States banning alcohol shouldn’t get VAT on beer – Ex Minister

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Prof Isaac Adewole, a former Health Minister, has promoted fiscal federalism, in which states receive monies in proportion to what they contribute to the federation account.

Adewole, a former Vice Chancellor of the University of Ibadan, appeared on Inside Sources with Laolu Akande, a sociopolitical programme that aired on Channels Television on Friday.

Adewole advised governors to allow local governments to function independently.

He supported the long-standing call for subnational reorganisation and resource control. “I am an apostle of fiscal and physical federalism,” he stated.

He added that though it was late for a return to regionalism, states should be allowed to grow on their own and based on the resources within their domains.

Specifically, the former minister said states that prohibit the sale of alcoholic drinks should not get out of the Value Added Tax (VAT) on beer through the federation account.

He said, “We need to look at how we share the resources of this country. If you have a law that prevents you from selling alcohol, that law should also prevent you from sharing money from alcohol. We should be honest with ourselves. States that prohibit the sale of alcohol should not share out of VAT from alcohol. Straight forward.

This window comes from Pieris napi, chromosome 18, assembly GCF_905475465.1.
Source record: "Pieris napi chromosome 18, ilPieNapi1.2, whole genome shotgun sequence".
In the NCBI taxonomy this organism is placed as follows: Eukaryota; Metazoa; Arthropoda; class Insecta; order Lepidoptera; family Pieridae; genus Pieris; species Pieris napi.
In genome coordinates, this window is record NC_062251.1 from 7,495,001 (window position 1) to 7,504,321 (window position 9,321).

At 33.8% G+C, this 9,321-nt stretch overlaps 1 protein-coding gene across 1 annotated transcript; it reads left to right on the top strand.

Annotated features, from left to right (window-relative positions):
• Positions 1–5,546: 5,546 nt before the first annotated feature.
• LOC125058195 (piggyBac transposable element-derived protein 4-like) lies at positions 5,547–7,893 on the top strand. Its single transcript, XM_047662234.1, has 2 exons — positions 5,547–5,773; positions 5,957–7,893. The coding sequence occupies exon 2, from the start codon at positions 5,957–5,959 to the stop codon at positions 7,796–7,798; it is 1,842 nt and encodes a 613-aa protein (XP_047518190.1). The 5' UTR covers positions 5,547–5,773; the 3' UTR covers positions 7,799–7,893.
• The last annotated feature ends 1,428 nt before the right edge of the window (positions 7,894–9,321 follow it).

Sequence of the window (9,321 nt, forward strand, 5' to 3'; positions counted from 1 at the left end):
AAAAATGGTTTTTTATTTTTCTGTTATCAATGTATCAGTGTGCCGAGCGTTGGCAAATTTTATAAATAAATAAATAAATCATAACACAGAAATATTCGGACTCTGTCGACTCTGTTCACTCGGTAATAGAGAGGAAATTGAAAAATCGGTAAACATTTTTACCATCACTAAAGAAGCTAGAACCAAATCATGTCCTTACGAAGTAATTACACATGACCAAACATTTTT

“Then we should also ask each state what they are bringing to the table. A situation where states only share money from oil is absurd and that is why we are where we are today because the other states are not bringing anything to the table.

“What is happening to our gold, bitumen, lithium? The resources from all of these, where are they? The only thing we know is oil money.”

Back Story

At the moment, many of the 19 northern states where Sharia law is practised forbid the sale of alcohol in their domains. In some of the states, sub-nationals established religious police known as Hisbah to enforce the ban on alcoholic drinks.

Back in 2021, talks about 7.5% VAT collection on goods including alcohol by state governments made the headlines for months with Rivers and Lagos states being at the forefront of the move.

A Federal High Court in Port Harcourt, the Rivers State capital, had ruled that states, and not the Federal Inland Revenue Service (FIRS), should collect VAT and Personal Income Tax.

Some northern state governments had preferred the Federal Government to continue VAT collection and the FIRS had challenged the ruling of the high court in the oil-rich South-South state.

An appellate court would later order Lagos and Rivers governments to maintain status quo on the matter and the move entered a stalemate.

The VAT collected by the FIRS contributes significantly to the total revenue generated by the Federal Government. The total sum collected monthly is distributed among the three tiers of government, with the Federal Government getting 15% of the VAT revenue, while states and local governments get 50% and 35%, respectively.